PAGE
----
Bears News

Bears take step to solidify offensive line in drafting Tennessee tackle Darnell Wright

12 months agoChris Emma

LAKE FOREST, Ill. — Darnell Wright was left nearly speechless after hearing his name called to the Bears with the 10th overall pick in this 2023 NFL Draft. But those inside the draft room on the second floor of Halas Hall envisioned this moment all along.

The Bears scouted Wright as a four-year starter and All-SEC tackle at Tennessee, seeing a player with elite athleticism for his size at 6-foot-6 and 333 pounds. Chicago’s scouting brass got a close look at him at the Senior Bowl in January as he played on a team coached by offensive coordinator Luke Getsy. Coach Matt Eberflus and general manager Ryan Poles met with Wright at the NFL Combine in early March, playing a game of darts inside a suite at Lucas Oil Stadium and recognizing his inner drive.

But it wasn’t until the Bears traveled down to Knoxville on April 8 that they truly were solidified on the promise of Wright. At 10:30 a.m. that day, Bears offensive line coach Chris Morgan brought Wright out to a practice field at Tennessee’s football facility and worked him for 15 minutes. And then another 10 minutes. And then 10 more minutes.

Wright said Morgan and the Bears put him through the wringer in that workout.

“He just wanted to see if I’d quit,” Wright said. “And I wouldn’t quit.”

Poles knew then that the trip to Knoxville was worth the effort.

“You’re always looking to be convicted about things,” Poles said. “And that was the final box we were able to check and feel good about it.”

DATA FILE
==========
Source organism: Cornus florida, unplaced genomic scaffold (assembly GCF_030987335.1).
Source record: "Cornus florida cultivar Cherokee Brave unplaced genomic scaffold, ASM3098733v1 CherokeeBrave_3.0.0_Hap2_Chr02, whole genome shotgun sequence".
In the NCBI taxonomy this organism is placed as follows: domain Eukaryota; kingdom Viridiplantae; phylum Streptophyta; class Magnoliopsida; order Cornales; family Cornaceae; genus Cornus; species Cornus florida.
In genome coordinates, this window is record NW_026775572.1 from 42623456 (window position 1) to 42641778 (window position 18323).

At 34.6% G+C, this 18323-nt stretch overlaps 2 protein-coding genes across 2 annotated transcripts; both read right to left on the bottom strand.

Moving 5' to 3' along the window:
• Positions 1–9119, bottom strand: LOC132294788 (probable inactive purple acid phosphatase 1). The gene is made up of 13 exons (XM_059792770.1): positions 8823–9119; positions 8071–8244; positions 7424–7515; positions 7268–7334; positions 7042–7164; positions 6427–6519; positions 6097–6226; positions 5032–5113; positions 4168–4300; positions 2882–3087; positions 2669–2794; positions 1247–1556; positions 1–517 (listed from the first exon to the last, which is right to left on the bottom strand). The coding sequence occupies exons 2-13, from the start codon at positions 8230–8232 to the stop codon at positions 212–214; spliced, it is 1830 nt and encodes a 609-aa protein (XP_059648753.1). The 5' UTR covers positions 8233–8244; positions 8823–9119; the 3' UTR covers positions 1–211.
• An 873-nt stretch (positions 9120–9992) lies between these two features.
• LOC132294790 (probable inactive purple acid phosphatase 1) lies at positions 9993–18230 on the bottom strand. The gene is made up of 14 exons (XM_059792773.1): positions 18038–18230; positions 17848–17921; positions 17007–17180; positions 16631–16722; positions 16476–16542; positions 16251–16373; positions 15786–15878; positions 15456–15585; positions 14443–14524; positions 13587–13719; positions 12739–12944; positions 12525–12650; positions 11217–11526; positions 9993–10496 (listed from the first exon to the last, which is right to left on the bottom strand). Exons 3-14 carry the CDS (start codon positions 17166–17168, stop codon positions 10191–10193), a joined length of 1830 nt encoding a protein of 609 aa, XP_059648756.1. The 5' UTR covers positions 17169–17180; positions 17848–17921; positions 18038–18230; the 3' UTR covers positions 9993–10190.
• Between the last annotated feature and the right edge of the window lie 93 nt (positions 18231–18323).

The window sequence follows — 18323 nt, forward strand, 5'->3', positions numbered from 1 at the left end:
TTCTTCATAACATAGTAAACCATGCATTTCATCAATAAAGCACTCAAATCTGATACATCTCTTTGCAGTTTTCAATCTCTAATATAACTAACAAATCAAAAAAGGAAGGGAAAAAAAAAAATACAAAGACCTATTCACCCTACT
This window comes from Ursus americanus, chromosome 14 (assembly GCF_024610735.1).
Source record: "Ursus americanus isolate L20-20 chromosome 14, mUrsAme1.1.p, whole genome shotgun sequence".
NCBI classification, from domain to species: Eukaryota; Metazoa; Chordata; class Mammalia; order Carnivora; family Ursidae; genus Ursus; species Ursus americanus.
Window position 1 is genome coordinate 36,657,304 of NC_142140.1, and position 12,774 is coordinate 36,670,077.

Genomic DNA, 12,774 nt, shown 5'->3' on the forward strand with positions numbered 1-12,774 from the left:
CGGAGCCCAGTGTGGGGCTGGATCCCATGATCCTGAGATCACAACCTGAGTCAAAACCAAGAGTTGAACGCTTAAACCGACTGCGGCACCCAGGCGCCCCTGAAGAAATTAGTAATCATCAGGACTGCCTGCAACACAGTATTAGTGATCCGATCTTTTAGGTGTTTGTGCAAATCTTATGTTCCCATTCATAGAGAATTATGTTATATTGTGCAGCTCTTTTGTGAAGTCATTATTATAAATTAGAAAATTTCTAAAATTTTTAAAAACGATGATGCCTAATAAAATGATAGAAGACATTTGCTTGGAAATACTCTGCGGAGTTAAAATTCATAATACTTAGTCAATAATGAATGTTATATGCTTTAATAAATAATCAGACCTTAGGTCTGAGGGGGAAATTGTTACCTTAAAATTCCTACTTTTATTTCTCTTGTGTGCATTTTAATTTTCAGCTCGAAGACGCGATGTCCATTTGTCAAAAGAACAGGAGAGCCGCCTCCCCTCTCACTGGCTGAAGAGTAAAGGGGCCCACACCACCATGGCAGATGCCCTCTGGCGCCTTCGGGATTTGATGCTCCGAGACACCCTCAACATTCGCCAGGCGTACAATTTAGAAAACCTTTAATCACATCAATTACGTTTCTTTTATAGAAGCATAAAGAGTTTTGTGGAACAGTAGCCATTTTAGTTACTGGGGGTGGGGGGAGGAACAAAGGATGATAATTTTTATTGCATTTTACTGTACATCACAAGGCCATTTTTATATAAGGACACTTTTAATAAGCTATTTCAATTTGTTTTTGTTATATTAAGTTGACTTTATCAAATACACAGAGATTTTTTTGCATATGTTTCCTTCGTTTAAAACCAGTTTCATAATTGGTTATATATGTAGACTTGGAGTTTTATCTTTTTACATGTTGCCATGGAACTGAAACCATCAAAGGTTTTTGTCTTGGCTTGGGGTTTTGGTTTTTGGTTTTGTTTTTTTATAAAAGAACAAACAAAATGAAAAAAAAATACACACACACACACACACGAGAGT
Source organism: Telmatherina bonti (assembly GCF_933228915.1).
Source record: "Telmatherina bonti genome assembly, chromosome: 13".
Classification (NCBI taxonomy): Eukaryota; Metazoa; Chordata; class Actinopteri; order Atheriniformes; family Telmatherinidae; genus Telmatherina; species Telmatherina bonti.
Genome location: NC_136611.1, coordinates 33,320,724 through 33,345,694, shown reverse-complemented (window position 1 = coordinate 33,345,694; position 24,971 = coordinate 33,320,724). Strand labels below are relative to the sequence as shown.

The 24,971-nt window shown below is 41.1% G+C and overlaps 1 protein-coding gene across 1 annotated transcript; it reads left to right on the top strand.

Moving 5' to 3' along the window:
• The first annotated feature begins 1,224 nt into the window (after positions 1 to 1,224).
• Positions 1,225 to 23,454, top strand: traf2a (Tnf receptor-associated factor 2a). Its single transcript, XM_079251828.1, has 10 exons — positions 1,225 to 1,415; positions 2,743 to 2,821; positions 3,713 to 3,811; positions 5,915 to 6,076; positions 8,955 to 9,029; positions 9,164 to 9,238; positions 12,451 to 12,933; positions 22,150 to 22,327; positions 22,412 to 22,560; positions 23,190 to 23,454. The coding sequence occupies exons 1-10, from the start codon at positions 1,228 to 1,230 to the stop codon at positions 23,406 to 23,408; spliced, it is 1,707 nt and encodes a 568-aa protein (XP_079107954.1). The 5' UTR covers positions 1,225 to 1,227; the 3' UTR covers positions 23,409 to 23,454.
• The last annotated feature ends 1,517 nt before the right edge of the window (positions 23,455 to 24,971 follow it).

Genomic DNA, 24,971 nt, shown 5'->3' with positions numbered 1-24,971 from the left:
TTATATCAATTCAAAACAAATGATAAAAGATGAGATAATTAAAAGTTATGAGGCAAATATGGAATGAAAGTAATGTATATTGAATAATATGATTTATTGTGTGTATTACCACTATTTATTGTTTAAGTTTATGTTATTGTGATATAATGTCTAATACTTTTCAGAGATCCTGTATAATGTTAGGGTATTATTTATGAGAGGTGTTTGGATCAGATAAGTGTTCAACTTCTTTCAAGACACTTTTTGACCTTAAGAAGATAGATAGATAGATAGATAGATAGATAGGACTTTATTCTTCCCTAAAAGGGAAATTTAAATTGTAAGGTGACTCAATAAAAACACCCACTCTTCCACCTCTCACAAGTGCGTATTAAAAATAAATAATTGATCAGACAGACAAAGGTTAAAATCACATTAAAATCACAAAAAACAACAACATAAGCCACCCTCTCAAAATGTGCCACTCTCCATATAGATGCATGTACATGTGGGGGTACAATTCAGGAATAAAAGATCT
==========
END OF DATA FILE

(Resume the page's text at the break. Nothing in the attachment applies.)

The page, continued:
The Bears were able to select the best player available on their board who happened to fit a key need on the depth chart. In Wright, Chicago landed the tackle it has coveted this offseason. Poles backed out on the bidding for prized free-agent tackles Jawaan Taylor (Chiefs) and Mike McGlinchey (Broncos) on Day 1, and the Bears never seemed entirely interested in four-time Pro Bowl tackle Orlando Brown (Bengals).

Poles and the Bears evaluated their tackle options in this draft. Paris Johnson Jr. (Ohio State) was selected by the Cardinals, who traded up to the sixth overall pick. Chicago gave close consideration to Peter Skoronski (Northwestern) and Broderick Jones (Georgia) but it became clear during that workout in Knoxville that the Wright was the top tackle they hoped to select.

Wright projects to start immediately at right tackle for the Bears, solidifying an offensive line that has improved this offseason. Quarterback Justin Fields was sacked on 14.7% of his dropbacks last season and 55 times in total over 15 starts.

“That’s my job to keep him clean,” Wright said. “Amazing quarterback.”

The Bears traded down from the No. 1 overall pick with the Panthers, who sent a package in return to Chicago that included the No. 9 selection. Poles then made another move down one spot to the No. 10 pick, passing on the chance to select embattled Georgia standout defensive lineman Jalen Carter – whom the Eagles sought in swapping picks with the Bears. 

Once believed to be the top overall prospect in this draft class, Carter’s draft stock fell after he was issued misdemeanor reckless driving charges for a fatal January crash in Georgia. The Bears hosted Carter for a visit at Halas Hall in early April, one in which they hoped to form a decision on his character.

Ultimately, the Bears were willing to pass on Carter and made their move for Wright. Poles declined to address the team’s perception of Carter and elected to keep the focus on Wright.

“He’s a tone setter who plays with an edge to him,” Poles said. “Which we love. 

“A guy that we were comfortable with being the top tackle in the draft.”

Not long after Wright’s name was announced in Kansas City by commissioner Roger Goodell, his phone rang with a call from Halas Hall. Poles first spoke to Wright and he sensed a calm feeling of disbelief from his newest Bear. But as the phone was passed along to Morgan, the excitement raised in Wright’s voice.

Just as the Bears came to believe in what Wright could bring as their top pick, he hoped to find a future playing in Chicago.

“I haven’t even scratched the surface of what I can be,” Wright said. “I think they know that, and I know that.”

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